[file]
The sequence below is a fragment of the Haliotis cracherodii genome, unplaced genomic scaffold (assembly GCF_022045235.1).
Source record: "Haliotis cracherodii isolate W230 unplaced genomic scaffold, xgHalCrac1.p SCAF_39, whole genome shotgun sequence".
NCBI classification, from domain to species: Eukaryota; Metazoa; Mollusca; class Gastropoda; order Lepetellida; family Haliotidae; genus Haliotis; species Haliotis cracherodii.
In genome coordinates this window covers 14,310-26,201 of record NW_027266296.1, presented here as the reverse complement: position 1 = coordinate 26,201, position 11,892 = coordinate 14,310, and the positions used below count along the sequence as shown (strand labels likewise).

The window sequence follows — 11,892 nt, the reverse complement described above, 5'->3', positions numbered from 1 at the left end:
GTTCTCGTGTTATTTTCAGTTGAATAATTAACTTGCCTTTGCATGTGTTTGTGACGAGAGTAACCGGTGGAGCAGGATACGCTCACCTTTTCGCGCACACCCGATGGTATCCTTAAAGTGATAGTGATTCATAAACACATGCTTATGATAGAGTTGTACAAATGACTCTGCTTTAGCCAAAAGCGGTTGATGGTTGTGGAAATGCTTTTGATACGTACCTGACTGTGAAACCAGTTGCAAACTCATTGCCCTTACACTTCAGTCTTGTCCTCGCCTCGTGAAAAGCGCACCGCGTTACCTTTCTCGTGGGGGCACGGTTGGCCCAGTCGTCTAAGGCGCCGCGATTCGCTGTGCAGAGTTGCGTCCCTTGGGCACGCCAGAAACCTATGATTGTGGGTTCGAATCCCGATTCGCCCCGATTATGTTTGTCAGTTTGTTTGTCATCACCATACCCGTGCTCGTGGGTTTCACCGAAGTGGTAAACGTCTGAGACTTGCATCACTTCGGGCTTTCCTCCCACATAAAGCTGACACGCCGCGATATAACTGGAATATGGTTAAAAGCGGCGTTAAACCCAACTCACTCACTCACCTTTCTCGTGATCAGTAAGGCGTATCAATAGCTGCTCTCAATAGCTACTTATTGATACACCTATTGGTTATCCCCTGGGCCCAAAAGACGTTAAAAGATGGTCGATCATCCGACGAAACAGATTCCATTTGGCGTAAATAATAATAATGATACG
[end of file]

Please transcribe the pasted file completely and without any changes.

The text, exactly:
The sequence below is a fragment of the Haliotis cracherodii genome, unplaced genomic scaffold (assembly GCF_022045235.1).
Source record: "Haliotis cracherodii isolate W230 unplaced genomic scaffold, xgHalCrac1.p SCAF_39, whole genome shotgun sequence".
NCBI classification, from domain to species: Eukaryota; Metazoa; Mollusca; class Gastropoda; order Lepetellida; family Haliotidae; genus Haliotis; species Haliotis cracherodii.
In genome coordinates this window covers 14,310-26,201 of record NW_027266296.1, presented here as the reverse complement: position 1 = coordinate 26,201, position 11,892 = coordinate 14,310, and the positions used below count along the sequence as shown (strand labels likewise).

The window sequence follows — 11,892 nt, the reverse complement described above, 5'->3', positions numbered from 1 at the left end:
GTTCTCGTGTTATTTTCAGTTGAATAATTAACTTGCCTTTGCATGTGTTTGTGACGAGAGTAACCGGTGGAGCAGGATACGCTCACCTTTTCGCGCACACCCGATGGTATCCTTAAAGTGATAGTGATTCATAAACACATGCTTATGATAGAGTTGTACAAATGACTCTGCTTTAGCCAAAAGCGGTTGATGGTTGTGGAAATGCTTTTGATACGTACCTGACTGTGAAACCAGTTGCAAACTCATTGCCCTTACACTTCAGTCTTGTCCTCGCCTCGTGAAAAGCGCACCGCGTTACCTTTCTCGTGGGGGCACGGTTGGCCCAGTCGTCTAAGGCGCCGCGATTCGCTGTGCAGAGTTGCGTCCCTTGGGCACGCCAGAAACCTATGATTGTGGGTTCGAATCCCGATTCGCCCCGATTATGTTTGTCAGTTTGTTTGTCATCACCATACCCGTGCTCGTGGGTTTCACCGAAGTGGTAAACGTCTGAGACTTGCATCACTTCGGGCTTTCCTCCCACATAAAGCTGACACGCCGCGATATAACTGGAATATGGTTAAAAGCGGCGTTAAACCCAACTCACTCACTCACCTTTCTCGTGATCAGTAAGGCGTATCAATAGCTGCTCTCAATAGCTACTTATTGATACACCTATTGGTTATCCCCTGGGCCCAAAAGACGTTAAAAGATGGTCGATCATCCGACGAAACAGATTCCATTTGGCGTAAATAATAATAATGATACG